General Question

xTheDreamer's avatar

How to transfer files from a MacBook Pro to an external harddrive?

Asked by xTheDreamer (897points) November 27th, 2010

I have a MacBook Pro and a WesterDigital My Passport Essential SE external harddrive.

I’ve tried to transfer some file through the drag-and-drop method to the external harddrive but it won’t let me transfer the files to it. It will show a forbidden sign.

With a Windows laptop/pc I would just plug in my external harddrive then drag and drop the files to the external hdd as it is. It would just let me transfer the files without any problem.

So I don’t really know why it won’t go with the MacBook Pro, can anyone tell me how can I enable the hdd to let me transfer the files on my MBP to the hdd? Or what is wrong?

Also I’m a newbie to the MBP.

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7 Answers

crisw's avatar

From what I can find, this is a Windows-formatted device; the Mac version is called “WesterDigital My Passport for Mac.”

Check here for how to reformat the drive for your Mac if this is the case.

wenn's avatar

the most likely problem is the external hd is formatted for windows and is not a format that plays well with mac.

use disk utility app on your mbp to reformat your external hd to mac extended journaled

heres a video tutorial:

jlelandg's avatar

This could be a very complicated problem…especially if your MBP is a newer one. You might need to get an older system to reformat. When I had this problem I took it to an Apple owner who had an older system and he reformated to (I think fat32?).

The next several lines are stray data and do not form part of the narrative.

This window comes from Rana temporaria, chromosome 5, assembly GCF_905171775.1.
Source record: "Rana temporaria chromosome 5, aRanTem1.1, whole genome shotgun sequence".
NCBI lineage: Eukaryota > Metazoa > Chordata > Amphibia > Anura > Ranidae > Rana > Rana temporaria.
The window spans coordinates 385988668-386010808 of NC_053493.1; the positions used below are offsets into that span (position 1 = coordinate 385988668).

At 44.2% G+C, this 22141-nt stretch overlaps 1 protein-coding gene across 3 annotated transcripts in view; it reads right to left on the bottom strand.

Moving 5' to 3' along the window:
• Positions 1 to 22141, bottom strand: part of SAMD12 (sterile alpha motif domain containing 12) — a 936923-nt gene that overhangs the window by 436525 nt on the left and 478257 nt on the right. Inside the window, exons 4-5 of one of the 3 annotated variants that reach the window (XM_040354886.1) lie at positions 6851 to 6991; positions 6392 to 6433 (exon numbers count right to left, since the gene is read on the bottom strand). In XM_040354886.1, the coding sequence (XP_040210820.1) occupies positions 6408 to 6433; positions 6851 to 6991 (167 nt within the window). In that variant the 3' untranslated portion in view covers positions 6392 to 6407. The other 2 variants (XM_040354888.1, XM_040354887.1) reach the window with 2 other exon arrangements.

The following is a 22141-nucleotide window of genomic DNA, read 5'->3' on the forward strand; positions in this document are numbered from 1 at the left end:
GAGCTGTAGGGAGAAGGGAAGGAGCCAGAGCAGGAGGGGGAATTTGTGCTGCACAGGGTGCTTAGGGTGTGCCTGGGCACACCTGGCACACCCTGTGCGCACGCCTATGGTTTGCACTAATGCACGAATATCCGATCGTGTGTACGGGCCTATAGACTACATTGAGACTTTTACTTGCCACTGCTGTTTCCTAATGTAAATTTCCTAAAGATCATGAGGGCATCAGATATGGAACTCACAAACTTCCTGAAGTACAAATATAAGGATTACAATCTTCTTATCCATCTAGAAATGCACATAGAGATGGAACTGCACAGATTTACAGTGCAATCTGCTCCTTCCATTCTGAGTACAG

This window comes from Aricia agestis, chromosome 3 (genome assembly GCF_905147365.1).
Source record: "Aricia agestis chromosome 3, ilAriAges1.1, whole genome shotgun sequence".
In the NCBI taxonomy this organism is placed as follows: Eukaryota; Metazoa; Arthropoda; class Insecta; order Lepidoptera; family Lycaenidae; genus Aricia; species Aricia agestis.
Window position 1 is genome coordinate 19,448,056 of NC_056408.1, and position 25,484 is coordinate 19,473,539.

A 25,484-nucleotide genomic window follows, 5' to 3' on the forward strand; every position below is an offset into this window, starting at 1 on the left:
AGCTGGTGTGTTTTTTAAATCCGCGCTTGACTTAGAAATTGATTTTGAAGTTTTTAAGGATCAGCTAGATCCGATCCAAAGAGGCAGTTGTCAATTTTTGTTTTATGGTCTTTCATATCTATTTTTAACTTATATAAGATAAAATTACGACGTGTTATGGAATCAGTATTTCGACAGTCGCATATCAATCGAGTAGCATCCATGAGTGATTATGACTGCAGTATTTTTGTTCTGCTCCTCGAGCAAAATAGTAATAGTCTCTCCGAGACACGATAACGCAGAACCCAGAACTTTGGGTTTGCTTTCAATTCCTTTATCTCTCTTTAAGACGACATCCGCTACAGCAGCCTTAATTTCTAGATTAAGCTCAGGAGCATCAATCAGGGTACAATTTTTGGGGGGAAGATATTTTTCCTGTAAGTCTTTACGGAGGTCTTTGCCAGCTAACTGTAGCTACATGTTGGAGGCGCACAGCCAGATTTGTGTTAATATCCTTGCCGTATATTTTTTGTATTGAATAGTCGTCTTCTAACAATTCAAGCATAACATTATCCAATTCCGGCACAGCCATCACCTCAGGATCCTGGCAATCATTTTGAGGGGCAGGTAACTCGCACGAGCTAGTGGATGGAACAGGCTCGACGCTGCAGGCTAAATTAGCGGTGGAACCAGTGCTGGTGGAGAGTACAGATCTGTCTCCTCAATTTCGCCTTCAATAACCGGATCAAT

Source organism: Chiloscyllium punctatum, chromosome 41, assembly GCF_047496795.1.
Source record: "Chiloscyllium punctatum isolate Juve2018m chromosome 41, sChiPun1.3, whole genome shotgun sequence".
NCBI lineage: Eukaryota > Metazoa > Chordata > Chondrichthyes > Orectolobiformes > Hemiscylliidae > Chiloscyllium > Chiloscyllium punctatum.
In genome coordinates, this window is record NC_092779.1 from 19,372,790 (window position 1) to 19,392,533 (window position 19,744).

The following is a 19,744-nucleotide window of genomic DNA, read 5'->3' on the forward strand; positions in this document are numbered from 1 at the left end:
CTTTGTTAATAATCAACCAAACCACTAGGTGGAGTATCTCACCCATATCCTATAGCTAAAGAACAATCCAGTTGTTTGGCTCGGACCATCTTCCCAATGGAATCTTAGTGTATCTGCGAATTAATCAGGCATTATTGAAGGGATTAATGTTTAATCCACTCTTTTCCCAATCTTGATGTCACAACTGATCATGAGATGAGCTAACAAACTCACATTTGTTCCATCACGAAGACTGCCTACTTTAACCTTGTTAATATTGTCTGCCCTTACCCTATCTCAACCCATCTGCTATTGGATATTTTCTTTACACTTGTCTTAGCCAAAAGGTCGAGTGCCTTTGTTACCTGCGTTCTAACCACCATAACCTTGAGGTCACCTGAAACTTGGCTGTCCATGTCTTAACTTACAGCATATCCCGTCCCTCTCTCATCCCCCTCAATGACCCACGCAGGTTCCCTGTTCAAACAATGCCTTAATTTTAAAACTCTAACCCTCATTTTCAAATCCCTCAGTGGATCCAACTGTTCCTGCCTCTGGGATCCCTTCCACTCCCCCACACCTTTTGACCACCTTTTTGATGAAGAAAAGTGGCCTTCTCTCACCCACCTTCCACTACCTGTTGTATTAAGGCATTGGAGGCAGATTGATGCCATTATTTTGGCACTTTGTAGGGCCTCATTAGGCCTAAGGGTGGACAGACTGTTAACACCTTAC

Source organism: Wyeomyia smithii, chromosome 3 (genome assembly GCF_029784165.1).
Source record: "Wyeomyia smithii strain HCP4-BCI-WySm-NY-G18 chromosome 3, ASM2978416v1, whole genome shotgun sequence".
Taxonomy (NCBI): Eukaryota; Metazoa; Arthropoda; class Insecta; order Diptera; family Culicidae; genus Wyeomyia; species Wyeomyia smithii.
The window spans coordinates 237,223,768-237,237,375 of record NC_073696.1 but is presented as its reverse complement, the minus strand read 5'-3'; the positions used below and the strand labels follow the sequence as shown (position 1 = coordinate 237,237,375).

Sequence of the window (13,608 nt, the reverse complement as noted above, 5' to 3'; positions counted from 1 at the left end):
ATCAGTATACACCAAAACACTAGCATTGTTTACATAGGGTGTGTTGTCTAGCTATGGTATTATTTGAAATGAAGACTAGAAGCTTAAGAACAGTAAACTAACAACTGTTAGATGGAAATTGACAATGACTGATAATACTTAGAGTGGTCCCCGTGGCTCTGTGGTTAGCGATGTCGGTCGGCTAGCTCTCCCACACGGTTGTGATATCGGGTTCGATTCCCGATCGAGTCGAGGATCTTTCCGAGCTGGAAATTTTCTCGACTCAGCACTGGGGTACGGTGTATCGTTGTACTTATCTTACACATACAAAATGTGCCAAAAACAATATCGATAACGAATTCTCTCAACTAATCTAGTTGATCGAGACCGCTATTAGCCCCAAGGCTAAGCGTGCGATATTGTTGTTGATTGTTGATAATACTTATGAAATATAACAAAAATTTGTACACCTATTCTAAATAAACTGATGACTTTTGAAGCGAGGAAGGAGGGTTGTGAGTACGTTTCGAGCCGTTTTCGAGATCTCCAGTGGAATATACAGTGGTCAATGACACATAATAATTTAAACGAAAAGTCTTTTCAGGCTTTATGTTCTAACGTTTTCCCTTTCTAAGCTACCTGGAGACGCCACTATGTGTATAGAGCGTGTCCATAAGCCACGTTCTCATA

jerv's avatar

Most modern Windows drives are formatted in FAT32 or NTFS. FAT16/FAT32 is sometimes used for smaller drives (mostly USB Flash drives), and also able to be dealt with by most operating systems. However, NTFS is preferred for Windoze as it has many nice features that enhance disk utilization, performance, and reliability. Also, NTFS volumes can exceed the rather low size limits of FAT16/FAT32, and given the size of hard drives these days, I would say that it is likely that your external drive is formatted as NTFS.

Unfortunately, most non-Windoze operating systems have fun dealing with NTFS, and by “fun”, I mean “difficulty”. It took years for Linux to get full read/write access to NTFS volumes to be a stable feature.

Macs use HFS+, and starting with OS X 10.6, they only support older HFS Mac volumes in read-only mode. Likewise, their support for NTFS is also read-only. They are about where Linux was a few years ago in that regard.

“Mac OS X v10.3 and later include read-only support for NTFS-formatted partitions… NTFS write support has been discovered in Mac OS X 10.6, but has not been activated as of version 10.6.1, although hacks do exist to enable the functionality. However, user reports indicate the functionality is unstable and tends to cause kernel panics, probably the reason why write support has not been enabled or advertised.”

I can think of a few workarounds that do not involve reformatting your external drive, but they all involve access to a PC. You could copy the files to a USB Flash drive on the Mac, or you could email yourself the file as an attachment and then go to a PC to pick them up. Of course, that is a band-aid solution if you plan to use the drive with both Mac and Windoze, so you may be better off reformatting the thing… if you can.

arturodiaz's avatar

Just open disk utility, you can search for it on spotlight. Click on the external drive on the left sidebar, click partition tab. There select one partition, put the name to the partition. If you are going to use it on windows too select FAT32 on the format option. If not, just leave it al Mac OS Plus. And click apply. Remember this will erase all data in your drive.

If you want to do a backup I recommend you use time machine, else super duper and carbon copy cloner are great utilities for system backup. Search for them on google.

Good luck.

camertron's avatar

Caution! Using @arturodiaz, @wenn, and @jlelandg‘s solution will erase your hard drive. Wow @jerv excellent answer – you’re absolutely right. The only way to use an external hard drive on both Mac OS and Windows is to format it using the FAT32 file system. (quick fact: FAT stands for File Allocation Table)

hungerforpizza's avatar

Use FAT32, it is compatible with most things. NTFS is better (it has no file size limits) but it is not as compatible.

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